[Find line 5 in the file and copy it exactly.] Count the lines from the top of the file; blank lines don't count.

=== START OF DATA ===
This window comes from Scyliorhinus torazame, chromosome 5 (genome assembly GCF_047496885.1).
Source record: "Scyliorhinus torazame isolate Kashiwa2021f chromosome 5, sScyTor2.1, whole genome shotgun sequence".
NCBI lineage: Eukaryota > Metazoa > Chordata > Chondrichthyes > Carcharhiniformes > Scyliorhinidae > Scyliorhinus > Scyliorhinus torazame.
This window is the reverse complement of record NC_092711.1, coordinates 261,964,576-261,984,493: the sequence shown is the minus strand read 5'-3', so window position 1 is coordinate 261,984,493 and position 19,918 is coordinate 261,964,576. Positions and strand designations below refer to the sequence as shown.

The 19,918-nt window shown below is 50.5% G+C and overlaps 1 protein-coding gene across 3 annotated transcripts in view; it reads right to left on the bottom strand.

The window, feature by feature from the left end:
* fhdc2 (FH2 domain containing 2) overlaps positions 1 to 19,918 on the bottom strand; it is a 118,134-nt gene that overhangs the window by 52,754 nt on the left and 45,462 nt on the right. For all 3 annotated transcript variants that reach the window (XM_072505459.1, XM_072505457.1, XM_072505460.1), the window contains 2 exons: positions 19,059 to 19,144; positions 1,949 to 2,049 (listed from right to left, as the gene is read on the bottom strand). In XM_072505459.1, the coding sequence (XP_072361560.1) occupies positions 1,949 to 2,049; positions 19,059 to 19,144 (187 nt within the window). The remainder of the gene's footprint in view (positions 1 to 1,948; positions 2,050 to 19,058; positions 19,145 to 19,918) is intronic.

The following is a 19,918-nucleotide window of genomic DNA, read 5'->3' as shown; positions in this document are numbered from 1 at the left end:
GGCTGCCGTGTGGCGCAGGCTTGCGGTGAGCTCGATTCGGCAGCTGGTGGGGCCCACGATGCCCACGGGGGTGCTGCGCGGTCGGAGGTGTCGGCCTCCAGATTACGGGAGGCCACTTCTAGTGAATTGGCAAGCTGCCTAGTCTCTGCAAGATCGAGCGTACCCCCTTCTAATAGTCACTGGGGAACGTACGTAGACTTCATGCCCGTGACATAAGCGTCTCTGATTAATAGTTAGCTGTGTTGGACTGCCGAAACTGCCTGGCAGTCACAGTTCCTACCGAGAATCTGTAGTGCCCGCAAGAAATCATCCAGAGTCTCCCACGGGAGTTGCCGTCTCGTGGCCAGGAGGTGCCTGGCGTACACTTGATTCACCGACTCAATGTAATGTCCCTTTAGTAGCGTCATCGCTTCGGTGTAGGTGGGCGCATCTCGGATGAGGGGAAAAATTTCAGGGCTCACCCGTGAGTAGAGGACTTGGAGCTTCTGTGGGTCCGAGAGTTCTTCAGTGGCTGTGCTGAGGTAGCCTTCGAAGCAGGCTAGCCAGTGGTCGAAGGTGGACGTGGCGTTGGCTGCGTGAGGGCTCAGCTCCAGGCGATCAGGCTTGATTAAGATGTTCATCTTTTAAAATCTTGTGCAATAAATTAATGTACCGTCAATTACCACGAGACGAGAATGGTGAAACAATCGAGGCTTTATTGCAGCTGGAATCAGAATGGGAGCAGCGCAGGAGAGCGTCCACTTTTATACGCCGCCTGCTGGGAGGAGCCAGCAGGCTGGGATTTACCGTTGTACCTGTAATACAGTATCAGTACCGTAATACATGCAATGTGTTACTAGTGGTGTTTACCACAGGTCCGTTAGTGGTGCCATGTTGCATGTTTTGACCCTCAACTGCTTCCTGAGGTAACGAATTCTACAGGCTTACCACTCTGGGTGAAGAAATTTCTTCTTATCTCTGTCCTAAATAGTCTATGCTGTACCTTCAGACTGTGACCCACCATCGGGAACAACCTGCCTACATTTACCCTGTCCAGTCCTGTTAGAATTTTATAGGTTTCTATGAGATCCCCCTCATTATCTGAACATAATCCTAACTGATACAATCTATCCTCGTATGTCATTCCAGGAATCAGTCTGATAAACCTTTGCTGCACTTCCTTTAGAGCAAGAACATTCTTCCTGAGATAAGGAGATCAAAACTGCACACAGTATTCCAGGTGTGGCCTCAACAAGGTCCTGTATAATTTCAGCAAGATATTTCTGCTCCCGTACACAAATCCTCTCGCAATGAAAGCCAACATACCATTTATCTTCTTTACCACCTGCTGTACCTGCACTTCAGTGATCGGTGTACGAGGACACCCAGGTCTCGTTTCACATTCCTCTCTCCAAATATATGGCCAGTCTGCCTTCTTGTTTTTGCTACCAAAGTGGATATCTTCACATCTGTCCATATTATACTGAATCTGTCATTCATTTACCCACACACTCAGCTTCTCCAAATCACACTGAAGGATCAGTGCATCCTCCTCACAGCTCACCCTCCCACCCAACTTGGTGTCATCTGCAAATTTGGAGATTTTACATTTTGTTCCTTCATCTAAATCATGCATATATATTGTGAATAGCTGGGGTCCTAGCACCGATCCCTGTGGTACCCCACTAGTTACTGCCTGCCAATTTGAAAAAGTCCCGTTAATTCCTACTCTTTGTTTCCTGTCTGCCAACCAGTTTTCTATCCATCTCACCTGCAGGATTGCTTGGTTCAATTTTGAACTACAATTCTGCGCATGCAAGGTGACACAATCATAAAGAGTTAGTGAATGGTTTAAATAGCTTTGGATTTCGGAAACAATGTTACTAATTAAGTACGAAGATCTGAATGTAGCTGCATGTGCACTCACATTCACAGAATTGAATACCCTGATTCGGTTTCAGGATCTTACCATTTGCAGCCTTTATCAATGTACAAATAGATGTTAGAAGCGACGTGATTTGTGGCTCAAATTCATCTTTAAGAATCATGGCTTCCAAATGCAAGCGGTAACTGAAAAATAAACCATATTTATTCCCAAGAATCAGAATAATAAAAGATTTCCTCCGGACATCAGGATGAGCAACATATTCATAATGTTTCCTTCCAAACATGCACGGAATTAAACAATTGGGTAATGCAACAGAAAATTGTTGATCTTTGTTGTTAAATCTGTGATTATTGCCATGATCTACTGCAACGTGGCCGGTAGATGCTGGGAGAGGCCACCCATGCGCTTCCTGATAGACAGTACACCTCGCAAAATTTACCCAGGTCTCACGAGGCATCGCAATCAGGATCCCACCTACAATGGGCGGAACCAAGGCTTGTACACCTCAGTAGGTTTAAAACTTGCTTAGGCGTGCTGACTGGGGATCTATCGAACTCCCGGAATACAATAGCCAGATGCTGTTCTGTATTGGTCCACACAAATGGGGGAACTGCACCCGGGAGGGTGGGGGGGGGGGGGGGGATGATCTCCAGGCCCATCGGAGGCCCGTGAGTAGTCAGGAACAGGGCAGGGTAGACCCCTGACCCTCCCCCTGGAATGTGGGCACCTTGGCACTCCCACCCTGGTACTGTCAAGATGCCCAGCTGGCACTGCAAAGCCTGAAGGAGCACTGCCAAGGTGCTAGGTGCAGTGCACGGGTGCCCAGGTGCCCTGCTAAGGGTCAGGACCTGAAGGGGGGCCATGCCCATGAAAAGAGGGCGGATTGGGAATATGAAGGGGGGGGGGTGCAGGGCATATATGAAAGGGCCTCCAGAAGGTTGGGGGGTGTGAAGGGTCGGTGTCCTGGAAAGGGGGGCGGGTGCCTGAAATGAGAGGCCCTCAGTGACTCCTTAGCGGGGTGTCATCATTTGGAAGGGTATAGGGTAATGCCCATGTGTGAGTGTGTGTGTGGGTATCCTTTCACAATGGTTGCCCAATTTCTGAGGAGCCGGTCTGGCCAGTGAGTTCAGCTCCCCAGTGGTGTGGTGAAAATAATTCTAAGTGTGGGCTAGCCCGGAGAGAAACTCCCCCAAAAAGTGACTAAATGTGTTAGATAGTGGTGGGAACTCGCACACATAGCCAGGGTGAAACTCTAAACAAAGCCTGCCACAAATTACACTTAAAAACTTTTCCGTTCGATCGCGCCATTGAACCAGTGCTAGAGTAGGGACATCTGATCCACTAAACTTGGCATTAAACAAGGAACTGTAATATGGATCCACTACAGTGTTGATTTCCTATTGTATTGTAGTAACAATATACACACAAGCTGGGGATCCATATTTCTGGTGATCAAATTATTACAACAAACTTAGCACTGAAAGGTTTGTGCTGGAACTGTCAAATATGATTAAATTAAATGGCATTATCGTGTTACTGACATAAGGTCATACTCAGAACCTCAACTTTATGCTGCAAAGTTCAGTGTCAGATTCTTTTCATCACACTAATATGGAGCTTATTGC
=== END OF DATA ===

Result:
The 19,918-nt window shown below is 50.5% G+C and overlaps 1 protein-coding gene across 3 annotated transcripts in view; it reads right to left on the bottom strand.